Prince George's County Executive Winfield M. Kelly Jr. announced the lifting of a sewer moratorium for the northwestern portion of the county yesterday that will allow the start of the first residential development there in the past seven years.

With what Kelly called "an easing of building restrictions in the lower Anacostia basin," the county will permit the Washington Suburban Sanitary Commission to allocate an additional sewage treatment capacity of 400,000 gallons per day for commercial, industrial, public and residential users.

The plan could bring up to 600 singer-family homes and townhouses to the area, "upgrade the housing stock in Prince George's," according to Kelly, and increase employment in the sluggish construction industry.

Kelly hesitated to say the move would create a housing boom but added that the new townhouse developments produced by the allocations would offer "young professionals and starter-housing seekers a new opportunity" to buy in Prince George's.

The allocation specifically denies permits for apartment and multi-family dwellings of any kind as part of Kelly's continuing policy to reduce the number of apartments and "low income families" in the county.

One builder, Albert Turner of MCD Enterprises, who originally applied for a sewer allocation for 140 garden apartments in the Calverton area, has switched his design because of the restrictions on multifamily houses and plans to build 126 townhouses on the site.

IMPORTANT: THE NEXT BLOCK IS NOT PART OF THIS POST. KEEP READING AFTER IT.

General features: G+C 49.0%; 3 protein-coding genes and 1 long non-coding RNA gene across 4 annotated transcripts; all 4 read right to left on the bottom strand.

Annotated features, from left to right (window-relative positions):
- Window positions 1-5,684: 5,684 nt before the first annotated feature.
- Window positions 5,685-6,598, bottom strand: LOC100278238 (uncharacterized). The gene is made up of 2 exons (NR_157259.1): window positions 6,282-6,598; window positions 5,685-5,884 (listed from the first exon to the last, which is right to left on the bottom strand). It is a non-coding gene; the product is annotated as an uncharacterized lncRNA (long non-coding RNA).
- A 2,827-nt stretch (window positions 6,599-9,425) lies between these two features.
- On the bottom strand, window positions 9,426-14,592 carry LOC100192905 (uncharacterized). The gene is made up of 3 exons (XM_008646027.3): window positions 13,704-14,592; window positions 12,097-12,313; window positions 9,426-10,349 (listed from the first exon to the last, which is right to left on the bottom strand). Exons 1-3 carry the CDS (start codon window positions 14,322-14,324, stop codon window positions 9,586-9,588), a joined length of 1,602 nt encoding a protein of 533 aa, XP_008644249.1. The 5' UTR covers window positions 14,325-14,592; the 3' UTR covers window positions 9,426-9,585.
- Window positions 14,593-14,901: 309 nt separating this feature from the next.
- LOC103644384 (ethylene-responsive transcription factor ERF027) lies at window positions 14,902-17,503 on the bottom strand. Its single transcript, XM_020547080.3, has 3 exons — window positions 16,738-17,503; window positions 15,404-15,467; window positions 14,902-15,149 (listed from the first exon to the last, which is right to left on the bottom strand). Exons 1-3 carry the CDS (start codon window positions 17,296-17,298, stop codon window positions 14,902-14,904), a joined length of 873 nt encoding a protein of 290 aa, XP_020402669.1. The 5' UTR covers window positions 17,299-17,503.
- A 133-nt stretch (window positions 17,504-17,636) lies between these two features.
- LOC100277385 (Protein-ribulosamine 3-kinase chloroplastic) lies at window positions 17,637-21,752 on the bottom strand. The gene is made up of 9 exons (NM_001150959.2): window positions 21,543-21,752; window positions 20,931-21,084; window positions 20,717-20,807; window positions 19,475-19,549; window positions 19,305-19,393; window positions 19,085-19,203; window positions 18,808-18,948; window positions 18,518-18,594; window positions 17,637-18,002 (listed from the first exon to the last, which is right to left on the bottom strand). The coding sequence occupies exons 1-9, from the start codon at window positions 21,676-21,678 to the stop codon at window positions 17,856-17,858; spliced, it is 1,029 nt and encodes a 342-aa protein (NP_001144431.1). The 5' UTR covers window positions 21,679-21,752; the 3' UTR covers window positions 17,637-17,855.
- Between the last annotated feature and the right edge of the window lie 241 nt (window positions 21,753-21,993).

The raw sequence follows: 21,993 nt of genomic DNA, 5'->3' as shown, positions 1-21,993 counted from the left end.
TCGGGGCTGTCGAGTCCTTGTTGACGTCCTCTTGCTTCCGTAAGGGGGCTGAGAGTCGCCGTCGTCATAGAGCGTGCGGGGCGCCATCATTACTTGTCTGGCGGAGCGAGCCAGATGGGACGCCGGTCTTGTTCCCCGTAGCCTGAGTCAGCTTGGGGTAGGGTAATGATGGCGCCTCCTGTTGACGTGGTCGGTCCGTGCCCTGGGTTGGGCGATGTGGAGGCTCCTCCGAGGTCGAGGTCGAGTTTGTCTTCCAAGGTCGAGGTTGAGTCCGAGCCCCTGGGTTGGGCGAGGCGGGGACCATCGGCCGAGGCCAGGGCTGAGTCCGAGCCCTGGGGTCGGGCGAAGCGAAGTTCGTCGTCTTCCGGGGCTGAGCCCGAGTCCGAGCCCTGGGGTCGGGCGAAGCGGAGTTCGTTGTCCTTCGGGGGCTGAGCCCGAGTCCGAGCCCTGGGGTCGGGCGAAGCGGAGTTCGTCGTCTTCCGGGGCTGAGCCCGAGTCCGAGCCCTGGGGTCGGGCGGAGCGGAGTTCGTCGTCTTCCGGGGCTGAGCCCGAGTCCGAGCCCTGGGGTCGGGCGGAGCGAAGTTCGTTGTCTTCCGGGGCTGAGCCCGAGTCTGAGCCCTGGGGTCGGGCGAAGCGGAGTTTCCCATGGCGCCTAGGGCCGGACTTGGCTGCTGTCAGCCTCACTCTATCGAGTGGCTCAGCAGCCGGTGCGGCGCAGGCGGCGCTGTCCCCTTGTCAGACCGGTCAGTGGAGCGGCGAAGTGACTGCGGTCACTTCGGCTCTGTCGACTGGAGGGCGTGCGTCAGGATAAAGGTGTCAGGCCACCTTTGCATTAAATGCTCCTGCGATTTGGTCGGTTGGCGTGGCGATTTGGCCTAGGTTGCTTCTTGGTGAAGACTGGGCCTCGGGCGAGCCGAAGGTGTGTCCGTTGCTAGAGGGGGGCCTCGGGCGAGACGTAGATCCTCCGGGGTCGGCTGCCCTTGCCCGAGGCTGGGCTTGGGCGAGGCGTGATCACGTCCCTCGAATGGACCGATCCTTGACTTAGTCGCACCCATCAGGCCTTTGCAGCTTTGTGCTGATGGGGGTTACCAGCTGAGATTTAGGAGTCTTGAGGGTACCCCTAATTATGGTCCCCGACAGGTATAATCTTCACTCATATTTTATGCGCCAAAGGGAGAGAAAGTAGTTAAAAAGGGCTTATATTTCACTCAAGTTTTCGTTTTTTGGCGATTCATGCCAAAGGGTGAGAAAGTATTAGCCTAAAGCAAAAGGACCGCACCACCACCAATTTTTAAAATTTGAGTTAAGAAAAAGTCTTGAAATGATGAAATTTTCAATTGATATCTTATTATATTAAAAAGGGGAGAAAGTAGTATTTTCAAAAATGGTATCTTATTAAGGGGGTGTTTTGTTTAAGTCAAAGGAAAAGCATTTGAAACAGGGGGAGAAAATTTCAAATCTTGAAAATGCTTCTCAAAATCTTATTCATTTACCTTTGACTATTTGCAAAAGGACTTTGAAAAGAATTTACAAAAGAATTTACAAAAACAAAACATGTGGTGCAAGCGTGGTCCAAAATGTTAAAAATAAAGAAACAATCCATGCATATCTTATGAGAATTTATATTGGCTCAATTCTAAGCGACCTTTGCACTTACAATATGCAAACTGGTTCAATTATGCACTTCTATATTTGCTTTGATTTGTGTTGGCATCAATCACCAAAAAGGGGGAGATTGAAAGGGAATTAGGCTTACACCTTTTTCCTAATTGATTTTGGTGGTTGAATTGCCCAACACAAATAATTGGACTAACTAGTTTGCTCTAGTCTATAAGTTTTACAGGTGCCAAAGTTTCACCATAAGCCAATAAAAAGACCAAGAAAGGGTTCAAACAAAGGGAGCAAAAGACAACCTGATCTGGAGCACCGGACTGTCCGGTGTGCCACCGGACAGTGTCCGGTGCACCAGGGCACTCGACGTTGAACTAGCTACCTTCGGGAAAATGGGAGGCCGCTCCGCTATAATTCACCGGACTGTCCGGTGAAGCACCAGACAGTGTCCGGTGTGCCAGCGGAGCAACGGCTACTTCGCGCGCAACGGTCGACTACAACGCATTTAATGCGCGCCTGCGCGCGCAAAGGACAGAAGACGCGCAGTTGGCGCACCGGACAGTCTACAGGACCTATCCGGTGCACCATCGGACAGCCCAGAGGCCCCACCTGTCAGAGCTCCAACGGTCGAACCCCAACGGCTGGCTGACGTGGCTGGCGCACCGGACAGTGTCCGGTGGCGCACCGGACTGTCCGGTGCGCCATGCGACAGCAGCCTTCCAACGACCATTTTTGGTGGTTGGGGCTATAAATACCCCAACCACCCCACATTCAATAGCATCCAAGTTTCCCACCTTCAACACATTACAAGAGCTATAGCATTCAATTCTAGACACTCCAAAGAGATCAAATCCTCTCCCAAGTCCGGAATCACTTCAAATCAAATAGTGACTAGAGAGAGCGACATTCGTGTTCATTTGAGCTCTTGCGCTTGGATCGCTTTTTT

Russell Shipley, attorney for Turner, said the "moratorium hurt us in the sense of requiring the owners to carry their ground, pay taxes, without being able to do anything to the property. But marketabilitywise, I don't think it has hurt them. (The market) is now better for townhouses than garden apartments."

The moratorium began in 1970 when the state health department imposed restrictions on new sewer hook-ups in the Anacostia and Beaverdam drainage basin bcause of overloading at the Blue Plains Sewage Treatment Plant. At the same time it ordered the county to provide an interim sewage treatment plant with a capacity of a million gallons per day to accommodate new development.

The county, however, opted to build a plant with double that capacity, adding another million gallons of capacity for overflow relief. The state recently amended the moratorium and is permitting the county to issue sewer permits for new development after WSSC provided assurance that "things looked good and new construction couldn't cause an overflow," according to county sources.

Under a resolution that Kelly said he would send to the County Council today, the allocation plan provides 70,000 gallons of treatment capacity per day for public use and 100,000 for commercial and industrial uses, with the remaining 230,000 to be divided up between single family and townhouse development.

Individuals and corporations who had filed applications with the WSSC for sewer allocations from 1970 to last May are now eligible for a go-ahead with a restriction that no single application exceed 50,000 gallons per day.

A Kelly spokesman said there were so many applications during the seven-year period that all the housing capacity was filled by the back requests.

A special restriction in the plan reserves 20 per cent of the housing allocaion for builders who construct 10 or few single-family detached houses each year. Kelly said this was done "to bring the small builder back to the county. He was forced out of the market by the moratorium."